Dr. Campbell said he wanted to work so that he could understand what troubled people, and not to just have excitements, and he believed you ought to love your father and your mother and to be regular in all your life, and not to be always wanting new things and excitements, and to always know where you were and what you wanted, and to always tell everything just as you meant it. that’s the only kind of life he knew or believed in, Jeff Campbell repeated. ‘No I ain’t got any use for all the time being in excitements and wanting to have all kinds of experience all the time. I got plenty of experience just living regular and quiet and with my family, and doing my work, and taking care of people, and trying to understand it. I don’t believe much in this running around business and I don’t want to see colored people do it. I am a colored man and I ain’t sorry, and I want to see the colored people like what is good and what I want them to have, and that’s to live regular and work hard and understand things, and that’s enough to keep any decent man excited.’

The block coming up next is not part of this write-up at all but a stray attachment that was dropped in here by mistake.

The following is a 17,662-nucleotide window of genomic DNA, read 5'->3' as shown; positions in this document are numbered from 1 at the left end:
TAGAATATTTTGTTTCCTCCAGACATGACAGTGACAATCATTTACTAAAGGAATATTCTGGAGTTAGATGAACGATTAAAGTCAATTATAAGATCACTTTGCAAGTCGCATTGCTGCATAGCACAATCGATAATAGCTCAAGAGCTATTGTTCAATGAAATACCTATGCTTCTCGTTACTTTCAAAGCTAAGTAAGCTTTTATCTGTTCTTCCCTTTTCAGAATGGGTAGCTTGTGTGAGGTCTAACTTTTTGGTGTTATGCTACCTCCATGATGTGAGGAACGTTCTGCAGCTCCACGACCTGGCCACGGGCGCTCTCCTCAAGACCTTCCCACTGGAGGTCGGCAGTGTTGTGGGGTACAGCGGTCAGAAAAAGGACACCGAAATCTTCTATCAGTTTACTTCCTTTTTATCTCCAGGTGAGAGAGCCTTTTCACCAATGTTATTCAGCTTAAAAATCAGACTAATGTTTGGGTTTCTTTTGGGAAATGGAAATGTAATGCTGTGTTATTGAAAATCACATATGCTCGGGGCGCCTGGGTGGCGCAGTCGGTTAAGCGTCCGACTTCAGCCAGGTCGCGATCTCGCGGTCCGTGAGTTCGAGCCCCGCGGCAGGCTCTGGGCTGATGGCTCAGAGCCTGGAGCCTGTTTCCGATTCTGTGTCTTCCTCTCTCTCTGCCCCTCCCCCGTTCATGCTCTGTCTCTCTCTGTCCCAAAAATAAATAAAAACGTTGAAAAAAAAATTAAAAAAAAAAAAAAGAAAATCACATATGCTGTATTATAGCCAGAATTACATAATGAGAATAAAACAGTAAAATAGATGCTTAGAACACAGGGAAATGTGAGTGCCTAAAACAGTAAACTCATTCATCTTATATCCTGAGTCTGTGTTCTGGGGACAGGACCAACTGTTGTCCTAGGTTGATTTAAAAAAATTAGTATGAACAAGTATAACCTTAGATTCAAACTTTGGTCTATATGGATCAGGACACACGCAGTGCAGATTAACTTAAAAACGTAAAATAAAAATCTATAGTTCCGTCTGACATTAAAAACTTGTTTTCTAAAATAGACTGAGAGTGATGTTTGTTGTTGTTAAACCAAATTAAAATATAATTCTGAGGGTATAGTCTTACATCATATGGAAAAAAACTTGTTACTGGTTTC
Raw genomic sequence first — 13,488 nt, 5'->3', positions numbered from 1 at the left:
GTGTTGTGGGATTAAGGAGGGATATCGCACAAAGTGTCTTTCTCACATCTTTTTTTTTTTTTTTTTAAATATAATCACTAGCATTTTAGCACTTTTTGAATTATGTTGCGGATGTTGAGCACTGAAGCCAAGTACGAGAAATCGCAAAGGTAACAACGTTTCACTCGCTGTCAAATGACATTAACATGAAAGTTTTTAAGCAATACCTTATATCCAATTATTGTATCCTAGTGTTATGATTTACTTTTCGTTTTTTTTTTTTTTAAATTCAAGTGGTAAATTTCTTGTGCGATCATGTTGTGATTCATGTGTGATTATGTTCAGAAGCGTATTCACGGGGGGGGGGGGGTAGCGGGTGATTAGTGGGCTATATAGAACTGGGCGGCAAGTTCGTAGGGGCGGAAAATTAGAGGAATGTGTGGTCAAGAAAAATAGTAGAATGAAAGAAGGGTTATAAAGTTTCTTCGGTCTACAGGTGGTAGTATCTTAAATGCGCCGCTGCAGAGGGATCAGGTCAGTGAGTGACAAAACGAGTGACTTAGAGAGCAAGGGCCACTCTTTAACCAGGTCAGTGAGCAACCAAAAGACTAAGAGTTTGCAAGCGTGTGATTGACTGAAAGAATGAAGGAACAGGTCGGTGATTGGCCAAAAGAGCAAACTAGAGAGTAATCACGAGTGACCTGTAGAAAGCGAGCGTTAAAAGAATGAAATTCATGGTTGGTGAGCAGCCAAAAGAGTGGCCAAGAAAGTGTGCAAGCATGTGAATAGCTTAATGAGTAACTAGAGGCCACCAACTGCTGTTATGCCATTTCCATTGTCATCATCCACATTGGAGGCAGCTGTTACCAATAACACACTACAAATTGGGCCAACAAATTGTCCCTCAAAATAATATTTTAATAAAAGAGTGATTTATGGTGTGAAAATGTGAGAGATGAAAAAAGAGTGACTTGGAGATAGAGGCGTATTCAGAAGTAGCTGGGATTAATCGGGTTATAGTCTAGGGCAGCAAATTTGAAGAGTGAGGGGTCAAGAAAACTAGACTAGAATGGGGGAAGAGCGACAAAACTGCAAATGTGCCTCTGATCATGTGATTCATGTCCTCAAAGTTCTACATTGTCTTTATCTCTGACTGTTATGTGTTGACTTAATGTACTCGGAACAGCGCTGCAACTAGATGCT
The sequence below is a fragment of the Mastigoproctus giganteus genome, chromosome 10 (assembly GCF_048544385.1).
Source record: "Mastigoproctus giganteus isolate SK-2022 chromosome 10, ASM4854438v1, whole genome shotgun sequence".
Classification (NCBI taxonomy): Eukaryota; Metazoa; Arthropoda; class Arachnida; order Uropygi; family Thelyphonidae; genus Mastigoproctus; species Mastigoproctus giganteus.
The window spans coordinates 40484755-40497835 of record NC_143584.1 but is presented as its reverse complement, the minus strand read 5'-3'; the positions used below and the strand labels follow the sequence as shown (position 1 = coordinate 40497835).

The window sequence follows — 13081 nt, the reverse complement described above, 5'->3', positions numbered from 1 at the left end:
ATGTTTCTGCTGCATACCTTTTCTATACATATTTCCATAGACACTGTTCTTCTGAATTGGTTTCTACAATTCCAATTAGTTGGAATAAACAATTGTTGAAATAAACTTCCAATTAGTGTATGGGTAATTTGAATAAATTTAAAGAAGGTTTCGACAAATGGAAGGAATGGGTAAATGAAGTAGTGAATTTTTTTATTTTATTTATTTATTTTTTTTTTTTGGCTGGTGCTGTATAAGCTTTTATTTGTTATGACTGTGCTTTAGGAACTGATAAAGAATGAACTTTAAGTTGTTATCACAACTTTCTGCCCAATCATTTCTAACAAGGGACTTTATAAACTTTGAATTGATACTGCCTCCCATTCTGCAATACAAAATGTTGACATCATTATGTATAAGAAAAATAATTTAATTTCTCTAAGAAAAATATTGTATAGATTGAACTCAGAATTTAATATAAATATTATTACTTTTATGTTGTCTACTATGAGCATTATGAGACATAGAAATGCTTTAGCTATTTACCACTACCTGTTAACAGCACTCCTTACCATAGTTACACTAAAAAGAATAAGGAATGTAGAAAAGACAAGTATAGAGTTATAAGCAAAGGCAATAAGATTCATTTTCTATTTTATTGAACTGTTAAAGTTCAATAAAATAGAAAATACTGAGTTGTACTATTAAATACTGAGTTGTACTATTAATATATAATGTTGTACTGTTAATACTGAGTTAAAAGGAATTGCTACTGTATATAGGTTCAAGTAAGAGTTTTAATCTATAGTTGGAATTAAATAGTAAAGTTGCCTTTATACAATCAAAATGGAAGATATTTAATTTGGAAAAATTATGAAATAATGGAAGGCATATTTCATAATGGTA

But Melanctha Herbert had listened to him say all this. She knew he meant it, but it did not mean much to her, and she was sure some day he would find out, that it was not all, real wisdom (Stein 116-17).
Stein, Gertrude. “Melanctha.” In Three Lives. New York: Grafton, 1909. Internet Archive. http : / / archive .org /details / threelivesstorieoosteirich
I found it disheartening yet interesting to see such different viewpoints on race between two people of the same race. Melanctha offers a much more freeing and mature viewpoint than Dr. Campbell who insists on their race remaining meager and live without full understanding.